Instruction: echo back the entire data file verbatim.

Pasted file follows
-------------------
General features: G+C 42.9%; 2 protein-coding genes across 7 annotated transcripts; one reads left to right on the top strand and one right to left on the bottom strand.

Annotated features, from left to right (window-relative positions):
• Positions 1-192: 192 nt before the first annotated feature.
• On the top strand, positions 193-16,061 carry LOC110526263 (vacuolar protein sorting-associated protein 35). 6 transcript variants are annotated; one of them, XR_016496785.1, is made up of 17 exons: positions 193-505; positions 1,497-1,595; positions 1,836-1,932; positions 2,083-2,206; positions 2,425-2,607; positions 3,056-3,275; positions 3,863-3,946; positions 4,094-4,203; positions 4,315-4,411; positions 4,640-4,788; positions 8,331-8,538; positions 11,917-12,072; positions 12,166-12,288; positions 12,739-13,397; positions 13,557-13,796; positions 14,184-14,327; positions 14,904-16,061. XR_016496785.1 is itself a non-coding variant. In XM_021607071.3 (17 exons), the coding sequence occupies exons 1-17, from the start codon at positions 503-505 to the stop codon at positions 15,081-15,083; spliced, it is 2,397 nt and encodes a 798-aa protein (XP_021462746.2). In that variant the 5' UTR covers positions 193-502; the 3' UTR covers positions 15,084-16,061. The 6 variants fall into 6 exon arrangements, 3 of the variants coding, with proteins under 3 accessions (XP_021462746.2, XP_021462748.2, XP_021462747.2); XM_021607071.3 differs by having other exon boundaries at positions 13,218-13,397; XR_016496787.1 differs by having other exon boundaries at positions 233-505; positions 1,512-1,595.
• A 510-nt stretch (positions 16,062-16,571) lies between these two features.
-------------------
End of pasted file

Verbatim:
General features: G+C 42.9%; 2 protein-coding genes across 7 annotated transcripts; one reads left to right on the top strand and one right to left on the bottom strand.

Annotated features, from left to right (window-relative positions):
• Positions 1-192: 192 nt before the first annotated feature.
• On the top strand, positions 193-16,061 carry LOC110526263 (vacuolar protein sorting-associated protein 35). 6 transcript variants are annotated; one of them, XR_016496785.1, is made up of 17 exons: positions 193-505; positions 1,497-1,595; positions 1,836-1,932; positions 2,083-2,206; positions 2,425-2,607; positions 3,056-3,275; positions 3,863-3,946; positions 4,094-4,203; positions 4,315-4,411; positions 4,640-4,788; positions 8,331-8,538; positions 11,917-12,072; positions 12,166-12,288; positions 12,739-13,397; positions 13,557-13,796; positions 14,184-14,327; positions 14,904-16,061. XR_016496785.1 is itself a non-coding variant. In XM_021607071.3 (17 exons), the coding sequence occupies exons 1-17, from the start codon at positions 503-505 to the stop codon at positions 15,081-15,083; spliced, it is 2,397 nt and encodes a 798-aa protein (XP_021462746.2). In that variant the 5' UTR covers positions 193-502; the 3' UTR covers positions 15,084-16,061. The 6 variants fall into 6 exon arrangements, 3 of the variants coding, with proteins under 3 accessions (XP_021462746.2, XP_021462748.2, XP_021462747.2); XM_021607071.3 differs by having other exon boundaries at positions 13,218-13,397; XR_016496787.1 differs by having other exon boundaries at positions 233-505; positions 1,512-1,595.
• A 510-nt stretch (positions 16,062-16,571) lies between these two features.